As we take stock and reflect on HR trends from 2017, we are reminded of the exciting developments around hot topics like automation, artificial intelligence, diversity, gender parity and contractual talent. We have also seen previously ‘radical’ concepts like flexibility, personalisation and transparency become official policies in many organisations around the world today.
Rapidly escalating shifts due to digitalisation and globalisation are bringing about a more significant impact on workplace attitudes, culture and processes. This year, it will be key for HR to understand and build on these new perspectives. Here are five priority areas that will shape the workforce in 2018.
Know your business, customers and competition
Tomorrow’s workplace will be more resource-competitive than ever as business challenges, consumer expectations and workforce culture become more complex and yet also ever-changing. Talent mobility is sure to increase as technological disruptions constantly redefine ‘work’ and diversify opportunities. Organisations have always relied on HR’s training and instincts in dealing with shifting behaviours in the workforce. But the volatile nature of the digital revolution will require HR workers to expand their level of awareness and involvement well beyond their comfort zone.
It is an exciting time for HR to unlock frontiers far beyond the back office. They will need a solid understanding of how the business works, especially how it cultivates relationships with customers and responds to changes in the socio-economic climate. This can be further enhanced through developing an ear for trends in consumer habits and expectations, politics, and trade and industry from a local to global scope.
As the function most connected to the employee experience, HR needs to realise that employees are their ‘customers’. Gaining a business perspective on customer needs and satisfaction can inspire new approaches for addressing employee well-being in the workplace. The future and relevance of HR will rely on HR professionals taking a proactive involvement in business challenges that can ultimately affect revenue and sustainable growth.
Being tech savvy
Many employees are active consumers of new technologies, so they are aware of the new solutions that can make work easier and more interesting. Knowing the huge effect that tools and processes have on employees’ productivity and sense of fulfilment at work, it behoves HR to be a strong advocate for digital transformation in the workplace. The true value and strength of HR is in engaging people and developing their potential. Moreover, digitalising every routine task will help HR reclaim that objective.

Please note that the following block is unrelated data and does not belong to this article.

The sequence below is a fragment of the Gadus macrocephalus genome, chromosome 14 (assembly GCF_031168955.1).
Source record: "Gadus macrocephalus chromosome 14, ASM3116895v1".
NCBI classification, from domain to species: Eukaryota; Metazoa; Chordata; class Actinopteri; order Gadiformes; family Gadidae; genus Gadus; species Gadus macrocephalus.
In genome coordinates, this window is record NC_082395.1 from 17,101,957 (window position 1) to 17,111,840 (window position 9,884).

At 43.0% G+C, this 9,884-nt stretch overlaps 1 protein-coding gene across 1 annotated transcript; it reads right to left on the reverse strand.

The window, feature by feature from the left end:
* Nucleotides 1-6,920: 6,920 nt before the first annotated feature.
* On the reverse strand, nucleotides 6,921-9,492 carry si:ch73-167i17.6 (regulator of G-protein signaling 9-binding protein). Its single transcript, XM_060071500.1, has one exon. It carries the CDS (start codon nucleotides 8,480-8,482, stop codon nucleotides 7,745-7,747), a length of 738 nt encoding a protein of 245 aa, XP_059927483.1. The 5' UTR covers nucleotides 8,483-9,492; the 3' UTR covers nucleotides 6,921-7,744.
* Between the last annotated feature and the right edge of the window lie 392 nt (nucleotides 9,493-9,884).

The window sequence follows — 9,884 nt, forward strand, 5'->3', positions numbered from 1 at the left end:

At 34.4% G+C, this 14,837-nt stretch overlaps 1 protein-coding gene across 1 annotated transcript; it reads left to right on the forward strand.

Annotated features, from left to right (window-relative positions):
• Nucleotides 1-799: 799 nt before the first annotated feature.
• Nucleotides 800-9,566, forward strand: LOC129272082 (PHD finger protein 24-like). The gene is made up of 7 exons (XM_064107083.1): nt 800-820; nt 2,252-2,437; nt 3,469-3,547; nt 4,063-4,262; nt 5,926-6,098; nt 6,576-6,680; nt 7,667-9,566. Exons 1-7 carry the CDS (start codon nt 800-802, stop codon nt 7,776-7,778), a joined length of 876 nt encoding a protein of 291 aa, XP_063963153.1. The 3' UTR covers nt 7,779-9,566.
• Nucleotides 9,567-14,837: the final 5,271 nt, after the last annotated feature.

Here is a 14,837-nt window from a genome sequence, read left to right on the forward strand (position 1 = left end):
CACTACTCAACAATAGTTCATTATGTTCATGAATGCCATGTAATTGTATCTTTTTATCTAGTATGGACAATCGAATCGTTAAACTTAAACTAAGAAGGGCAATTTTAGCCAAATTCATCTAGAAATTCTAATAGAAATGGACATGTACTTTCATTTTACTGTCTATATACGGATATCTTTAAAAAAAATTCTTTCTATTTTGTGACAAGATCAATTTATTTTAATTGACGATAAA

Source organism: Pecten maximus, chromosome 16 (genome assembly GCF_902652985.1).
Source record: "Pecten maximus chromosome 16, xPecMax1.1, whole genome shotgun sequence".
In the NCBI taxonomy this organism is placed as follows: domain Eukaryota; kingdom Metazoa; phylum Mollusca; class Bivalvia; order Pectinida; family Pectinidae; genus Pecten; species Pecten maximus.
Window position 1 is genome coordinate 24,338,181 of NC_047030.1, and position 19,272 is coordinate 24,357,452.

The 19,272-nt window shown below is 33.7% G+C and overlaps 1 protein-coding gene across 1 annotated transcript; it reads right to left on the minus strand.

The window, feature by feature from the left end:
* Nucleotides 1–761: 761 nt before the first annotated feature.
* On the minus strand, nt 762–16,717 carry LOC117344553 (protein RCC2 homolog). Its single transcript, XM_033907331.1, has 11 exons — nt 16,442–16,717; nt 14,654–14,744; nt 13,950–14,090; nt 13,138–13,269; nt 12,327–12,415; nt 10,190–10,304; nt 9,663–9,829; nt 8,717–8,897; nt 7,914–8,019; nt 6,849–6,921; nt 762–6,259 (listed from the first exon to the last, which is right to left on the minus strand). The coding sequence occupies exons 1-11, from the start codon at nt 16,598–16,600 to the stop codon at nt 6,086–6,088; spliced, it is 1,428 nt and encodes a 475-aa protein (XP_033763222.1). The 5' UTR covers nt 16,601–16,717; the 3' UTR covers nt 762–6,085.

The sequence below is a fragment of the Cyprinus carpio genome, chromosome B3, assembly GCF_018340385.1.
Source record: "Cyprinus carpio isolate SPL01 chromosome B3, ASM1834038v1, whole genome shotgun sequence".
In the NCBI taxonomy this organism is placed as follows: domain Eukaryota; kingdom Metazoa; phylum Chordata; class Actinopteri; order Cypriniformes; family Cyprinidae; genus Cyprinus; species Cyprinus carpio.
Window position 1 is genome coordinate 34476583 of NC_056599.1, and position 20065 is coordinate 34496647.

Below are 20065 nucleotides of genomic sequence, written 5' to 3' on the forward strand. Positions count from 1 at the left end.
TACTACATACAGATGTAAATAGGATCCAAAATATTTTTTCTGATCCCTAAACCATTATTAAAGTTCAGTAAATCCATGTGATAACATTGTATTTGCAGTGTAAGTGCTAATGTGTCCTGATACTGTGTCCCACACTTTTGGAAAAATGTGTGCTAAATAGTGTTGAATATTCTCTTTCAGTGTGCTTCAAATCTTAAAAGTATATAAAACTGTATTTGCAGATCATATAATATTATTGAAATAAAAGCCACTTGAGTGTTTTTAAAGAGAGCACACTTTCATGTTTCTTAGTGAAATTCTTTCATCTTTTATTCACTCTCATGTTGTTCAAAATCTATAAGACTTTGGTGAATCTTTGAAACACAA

Many HR groups may find themselves stuck using human resource management systems simply as transactional hubs. There’s nothing wrong with using them for this reason, but it would be unfortunate to remain content with simple process automation. Most employees now want the same intuitive and customisable capabilities that they get from their personal digital tools. There are HR technologies that can already replicate the personalised interfaces of social media apps. Employees can use these to customise, track and even ‘share’ their tasks, benefits, rewards, trainings and goals with their manager, colleagues or the entire organisation. HR helplines can be replaced with interactive chat programmes, where features like remote desktop sharing and control, video chats and group meetings can soften technology with a human touch.
Data needs to be interactive
Hands down, one of this era’s major innovations that HR must immediately welcome is the digitalisation of data. What used to be represented as static and limited information on cumbersome spreadsheets, now can be ‘brought to life’ through intelligent dashboard technologies. HR can upload and convert their mountains of data into movable and highly customisable objects that they can interact and play around with. This allows HR professionals to easily unlock new and interesting insights, as well as discover fresh knowledge and context that were not immediately apparent before – such as trends concerning human behaviour.